Fluent in Mandarin, he became a member of the Chinese communist party in 1946 after being discharged from the US Army.
Hiking 46 days to reach Mao’s mountain redoubt, he served as an interpreter and traveled with the red army.
Admitted into Chairman Mao’s inner circle, he also cultivated relations with Zhou Enlai, his number two, and other top leaders.
Known in China by the name Li Dunbai, Rittenberg witnessed many of the events of the Chinese revolution, which culminated in 1949 with the establishment of the Peoples Republic of China.
His loyalty and commitment was rewarded with high profile positions — often the only visible foreigner in the regime.
But he also was twice cast out of favor, the first time soon after the communists came to power, when Soviet leader Joseph Stalin falsely accused him of being an American agent.
Rittenberg spent six years in solitary confinement, but after his release in 1955 he was given a top position in China’s Broadcast Administration, and later became a director of Radio Beijing, sometimes broadcasting anti-American propaganda himself.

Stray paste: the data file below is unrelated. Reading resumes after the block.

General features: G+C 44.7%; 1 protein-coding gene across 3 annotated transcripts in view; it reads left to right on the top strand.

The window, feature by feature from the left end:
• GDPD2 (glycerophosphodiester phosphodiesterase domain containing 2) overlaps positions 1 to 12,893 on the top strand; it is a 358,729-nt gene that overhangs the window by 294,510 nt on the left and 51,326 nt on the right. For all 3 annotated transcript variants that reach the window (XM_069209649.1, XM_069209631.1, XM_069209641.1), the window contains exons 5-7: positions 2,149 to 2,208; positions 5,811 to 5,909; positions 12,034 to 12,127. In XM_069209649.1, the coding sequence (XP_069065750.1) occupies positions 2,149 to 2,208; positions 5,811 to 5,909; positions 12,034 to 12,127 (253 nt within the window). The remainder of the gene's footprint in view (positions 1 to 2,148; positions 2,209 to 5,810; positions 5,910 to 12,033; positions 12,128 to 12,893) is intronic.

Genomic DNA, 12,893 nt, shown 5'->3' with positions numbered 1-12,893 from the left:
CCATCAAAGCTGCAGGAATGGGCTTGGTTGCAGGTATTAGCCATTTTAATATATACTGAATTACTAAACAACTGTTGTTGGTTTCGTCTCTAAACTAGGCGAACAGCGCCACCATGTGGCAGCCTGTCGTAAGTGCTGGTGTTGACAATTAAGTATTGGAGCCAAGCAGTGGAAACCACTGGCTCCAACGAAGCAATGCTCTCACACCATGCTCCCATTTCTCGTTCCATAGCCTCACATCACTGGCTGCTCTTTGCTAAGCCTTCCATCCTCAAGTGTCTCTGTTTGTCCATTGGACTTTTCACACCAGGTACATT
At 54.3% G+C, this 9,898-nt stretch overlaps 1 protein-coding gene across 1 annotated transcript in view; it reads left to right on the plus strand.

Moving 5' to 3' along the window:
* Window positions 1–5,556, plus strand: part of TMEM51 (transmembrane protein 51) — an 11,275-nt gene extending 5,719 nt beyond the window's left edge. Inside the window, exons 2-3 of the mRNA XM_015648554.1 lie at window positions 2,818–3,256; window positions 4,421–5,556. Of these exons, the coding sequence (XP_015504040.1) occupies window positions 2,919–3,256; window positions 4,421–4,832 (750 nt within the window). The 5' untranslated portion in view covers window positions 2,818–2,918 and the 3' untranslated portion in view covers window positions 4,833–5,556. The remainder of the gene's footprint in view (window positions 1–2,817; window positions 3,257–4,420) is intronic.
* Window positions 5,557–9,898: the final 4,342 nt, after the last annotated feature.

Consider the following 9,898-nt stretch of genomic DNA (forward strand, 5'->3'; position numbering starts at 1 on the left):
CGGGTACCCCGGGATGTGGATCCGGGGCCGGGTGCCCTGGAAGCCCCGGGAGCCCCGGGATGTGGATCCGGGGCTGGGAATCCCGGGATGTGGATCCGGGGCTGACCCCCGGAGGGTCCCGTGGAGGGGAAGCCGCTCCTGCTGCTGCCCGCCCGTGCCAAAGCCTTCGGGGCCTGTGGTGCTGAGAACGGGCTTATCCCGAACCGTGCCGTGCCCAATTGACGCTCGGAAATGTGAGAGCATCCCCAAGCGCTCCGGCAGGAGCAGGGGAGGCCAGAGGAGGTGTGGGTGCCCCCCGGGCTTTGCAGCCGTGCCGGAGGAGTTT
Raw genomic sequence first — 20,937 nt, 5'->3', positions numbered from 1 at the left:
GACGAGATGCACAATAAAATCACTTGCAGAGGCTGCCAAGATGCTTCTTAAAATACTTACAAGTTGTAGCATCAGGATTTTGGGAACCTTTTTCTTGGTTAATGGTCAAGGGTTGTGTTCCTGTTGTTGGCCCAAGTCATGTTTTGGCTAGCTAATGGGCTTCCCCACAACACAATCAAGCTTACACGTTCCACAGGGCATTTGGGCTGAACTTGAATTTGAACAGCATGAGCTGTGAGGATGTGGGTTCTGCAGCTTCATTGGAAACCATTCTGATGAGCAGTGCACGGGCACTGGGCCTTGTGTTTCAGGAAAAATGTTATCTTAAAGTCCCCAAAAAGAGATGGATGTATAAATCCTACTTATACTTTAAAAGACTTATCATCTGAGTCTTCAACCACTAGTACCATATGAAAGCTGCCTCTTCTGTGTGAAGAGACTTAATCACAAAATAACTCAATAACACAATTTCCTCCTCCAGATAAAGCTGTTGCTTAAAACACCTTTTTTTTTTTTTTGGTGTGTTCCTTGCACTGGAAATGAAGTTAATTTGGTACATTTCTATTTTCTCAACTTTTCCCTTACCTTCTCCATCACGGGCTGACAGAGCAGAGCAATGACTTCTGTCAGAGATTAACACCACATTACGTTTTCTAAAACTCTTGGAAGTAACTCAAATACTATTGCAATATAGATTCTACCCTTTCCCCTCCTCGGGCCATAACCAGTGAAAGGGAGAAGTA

His commitment to the communist cause remained unshaken, even during the Great Leap Forward (1958-1961), a drive to collectivize agriculture that led to 20 to 50 million deaths to famine.
Rittenberg was an early champion of the Cultural Revolution (1966-1976), joining the Red Guard whose brutal campaign against bourgeois tendencies has been blamed for hundreds of thousands of deaths.
But in 1968, he was again arrested, this time on orders of Mao’s wife, Jiang Quing, and spent the next decade behind bars. His wife, Wang Yulin, was sent to a work camp.
Freed in 1977, he returned to the United States in 1979 with his family, where he drew on a wealth of connections in China to advise the likes of Bill Gates, Michael Dell and other US businesses looking to enter the Chinese market.